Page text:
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Health Matters: Veterans face unique medical needs

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Experts say post-traumatic stress disorder and other mental health issues represent only a portion of medical conditions affected the nation’s veterans.

Former service personnel are 67 percent more likely to have heart attacks, 62 percent more likely to develop coronary heart disease and 13 percent more likely to get cancer. The rates are based on datA collected by United Health Foundation for its America’s Health Rankings report.

Those who saw combat in the Gulf War from 2003 to 2011 or during Vietnam have elevated rates of medical conditions linked to each group of veterans, the Veterans Administration reports.

On the plus side, military veterans are more likely to be physically active, have regular dental visits, get their flu shots and have colorectal cancer screenings. Obesity rates are lower among those who served.

But rates for smoking and excessive drinking remain higher among veterans, the America’s Health Rankings report shows.

For veterans, the good news is that a plethora of organizations are working to bring attention and resources to the unique health concerns. The groups focus on educating veterans about what’s available through the Veterans Health Administration, while providing additional support to fill gaps in the VA benefits.

The James E. Van Zandt VA Medical Center in Altoona and its community-based outreach clinic at The Galleria complex in Richland are available to most former service members.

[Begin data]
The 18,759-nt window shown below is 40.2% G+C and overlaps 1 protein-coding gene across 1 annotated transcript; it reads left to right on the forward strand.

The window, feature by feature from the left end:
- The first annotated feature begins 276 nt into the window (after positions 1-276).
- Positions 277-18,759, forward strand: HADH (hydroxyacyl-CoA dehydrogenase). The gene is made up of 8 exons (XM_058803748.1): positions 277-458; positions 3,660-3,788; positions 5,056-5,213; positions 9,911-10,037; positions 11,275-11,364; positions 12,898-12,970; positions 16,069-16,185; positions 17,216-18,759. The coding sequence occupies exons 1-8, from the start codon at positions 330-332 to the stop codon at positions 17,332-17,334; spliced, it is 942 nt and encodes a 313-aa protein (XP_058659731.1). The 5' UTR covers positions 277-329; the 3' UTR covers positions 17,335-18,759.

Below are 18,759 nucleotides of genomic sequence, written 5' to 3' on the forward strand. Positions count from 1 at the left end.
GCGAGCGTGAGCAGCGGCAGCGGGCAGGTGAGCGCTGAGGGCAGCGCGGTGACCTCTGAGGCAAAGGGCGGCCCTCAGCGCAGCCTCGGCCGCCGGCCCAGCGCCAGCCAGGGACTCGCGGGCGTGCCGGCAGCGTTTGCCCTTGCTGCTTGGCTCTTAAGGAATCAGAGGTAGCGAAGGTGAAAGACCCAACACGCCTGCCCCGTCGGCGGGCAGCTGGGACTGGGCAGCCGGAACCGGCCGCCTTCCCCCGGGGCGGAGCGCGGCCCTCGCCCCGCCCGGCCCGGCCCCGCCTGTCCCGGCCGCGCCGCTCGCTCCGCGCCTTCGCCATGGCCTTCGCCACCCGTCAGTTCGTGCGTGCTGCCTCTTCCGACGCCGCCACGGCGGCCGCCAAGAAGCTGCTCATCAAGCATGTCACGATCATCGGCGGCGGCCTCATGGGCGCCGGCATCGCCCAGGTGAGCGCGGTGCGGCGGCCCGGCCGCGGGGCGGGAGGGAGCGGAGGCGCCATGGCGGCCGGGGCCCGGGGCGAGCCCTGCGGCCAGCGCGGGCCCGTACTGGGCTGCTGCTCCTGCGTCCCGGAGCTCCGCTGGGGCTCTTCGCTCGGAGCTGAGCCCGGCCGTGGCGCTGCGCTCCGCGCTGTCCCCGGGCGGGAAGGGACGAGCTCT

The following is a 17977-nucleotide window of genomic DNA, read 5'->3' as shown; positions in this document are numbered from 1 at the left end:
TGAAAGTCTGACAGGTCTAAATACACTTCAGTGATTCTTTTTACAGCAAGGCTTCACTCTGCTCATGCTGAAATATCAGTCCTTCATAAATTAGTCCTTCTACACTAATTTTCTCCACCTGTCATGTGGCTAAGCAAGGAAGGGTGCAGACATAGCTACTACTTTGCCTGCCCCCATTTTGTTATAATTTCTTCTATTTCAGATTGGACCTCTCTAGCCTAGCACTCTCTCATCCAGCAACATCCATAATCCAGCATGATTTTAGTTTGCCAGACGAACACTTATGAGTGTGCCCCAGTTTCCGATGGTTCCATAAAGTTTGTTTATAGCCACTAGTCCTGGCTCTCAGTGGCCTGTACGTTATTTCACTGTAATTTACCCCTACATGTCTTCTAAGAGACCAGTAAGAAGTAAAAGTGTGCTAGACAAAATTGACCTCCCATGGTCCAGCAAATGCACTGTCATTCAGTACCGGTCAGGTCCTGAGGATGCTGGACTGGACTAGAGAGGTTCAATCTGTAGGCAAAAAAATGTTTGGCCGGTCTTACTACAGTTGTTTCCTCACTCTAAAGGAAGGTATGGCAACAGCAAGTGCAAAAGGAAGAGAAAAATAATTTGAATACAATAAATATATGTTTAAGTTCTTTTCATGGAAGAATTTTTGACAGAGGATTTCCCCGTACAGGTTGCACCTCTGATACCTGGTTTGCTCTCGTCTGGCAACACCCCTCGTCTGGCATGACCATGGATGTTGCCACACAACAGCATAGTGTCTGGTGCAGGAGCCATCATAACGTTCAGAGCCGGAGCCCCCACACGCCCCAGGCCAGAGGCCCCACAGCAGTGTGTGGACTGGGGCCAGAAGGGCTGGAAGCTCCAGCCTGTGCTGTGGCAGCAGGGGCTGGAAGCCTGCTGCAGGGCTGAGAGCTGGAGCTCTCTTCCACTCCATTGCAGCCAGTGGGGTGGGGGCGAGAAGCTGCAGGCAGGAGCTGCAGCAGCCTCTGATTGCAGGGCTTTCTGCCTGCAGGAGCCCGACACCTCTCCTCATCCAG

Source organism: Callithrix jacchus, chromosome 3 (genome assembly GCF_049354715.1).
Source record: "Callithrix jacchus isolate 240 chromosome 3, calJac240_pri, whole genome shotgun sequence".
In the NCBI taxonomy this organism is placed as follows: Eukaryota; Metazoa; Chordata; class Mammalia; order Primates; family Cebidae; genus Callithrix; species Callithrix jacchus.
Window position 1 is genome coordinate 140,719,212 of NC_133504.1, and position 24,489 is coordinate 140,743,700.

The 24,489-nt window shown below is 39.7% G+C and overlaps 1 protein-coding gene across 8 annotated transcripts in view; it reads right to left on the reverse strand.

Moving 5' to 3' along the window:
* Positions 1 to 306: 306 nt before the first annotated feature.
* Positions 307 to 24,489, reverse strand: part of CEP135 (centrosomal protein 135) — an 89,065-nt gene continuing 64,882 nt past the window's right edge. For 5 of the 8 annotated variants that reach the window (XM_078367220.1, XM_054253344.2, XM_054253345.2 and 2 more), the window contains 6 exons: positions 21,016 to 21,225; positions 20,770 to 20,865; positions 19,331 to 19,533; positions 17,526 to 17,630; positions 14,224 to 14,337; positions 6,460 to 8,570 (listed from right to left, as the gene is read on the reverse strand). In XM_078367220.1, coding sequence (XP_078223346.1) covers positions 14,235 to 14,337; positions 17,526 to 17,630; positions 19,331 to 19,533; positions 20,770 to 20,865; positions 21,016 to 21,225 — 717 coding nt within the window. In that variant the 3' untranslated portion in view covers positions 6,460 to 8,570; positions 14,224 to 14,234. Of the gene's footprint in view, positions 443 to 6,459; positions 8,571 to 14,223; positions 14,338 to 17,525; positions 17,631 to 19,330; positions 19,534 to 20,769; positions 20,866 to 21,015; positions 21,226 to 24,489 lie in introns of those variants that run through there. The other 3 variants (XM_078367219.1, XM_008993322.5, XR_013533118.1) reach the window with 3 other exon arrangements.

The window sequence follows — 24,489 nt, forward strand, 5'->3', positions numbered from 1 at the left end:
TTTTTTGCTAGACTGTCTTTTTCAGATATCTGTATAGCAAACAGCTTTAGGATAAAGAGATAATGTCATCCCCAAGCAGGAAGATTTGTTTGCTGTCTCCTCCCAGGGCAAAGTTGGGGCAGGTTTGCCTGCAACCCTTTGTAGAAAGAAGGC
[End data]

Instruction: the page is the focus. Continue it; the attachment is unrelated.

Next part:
Tom Caulfield, executive director and president of Veterans Community Initiatives in Johnstown, said the groups have begun coordinating efforts to create a network of support.

“We have been fostering that relationship with the Altoona VA hospital and the Johnstown clinic,” Caulfield said in the Veterans Community Initiatives office in Hiram G. Andrews Center, 727 Goucher St.

“We want everybody to know each other,” he said.

Veterans often don’t know what benefits are available to cover their health care costs, because the Veterans Benefits Administration has complicated eligibility rules. Enrollment is based on eight priority groups to ensure benefits are available.

Those who receive benefits can get medical needs covered through the Veterans Health Administration hospitals and clinics. The Veterans Benefits Administration, Veterans Health Administration and National Cemetery Administration are the three division of the federal Department of Veterans Affairs.

A majority of area veterans who do not qualify for federal benefits may still use the VA health system with coverage by private insurance or Medicare, Shaun Shenk, public affairs officer, said at the Altoona hospital.

“Most veterans are eligible to come to the VA,” Shenk said.

“You actually can use the VA for all your health care.”

Veterans can come to the VA or visit their county director of veterans affairs for help with benefits, he added.

“Every veteran is different, and there are several pieces of information that determine eligibility,” Shenk said. “I would encourage all veterans who are uncertain about their eligibility to come visit us and sit down with one of our enrollment specialists.”

In Cambria County, Veterans Affairs Director Josh Hauser says his biggest job is finding benefits for those who served in the military.

Eligibility changes over time, Hauser stressed, adding that veterans should check periodically to be sure they are receiving all the benefits they have earned.

In addition, the VA medical system has adapted to better serve its patients, Hauser said.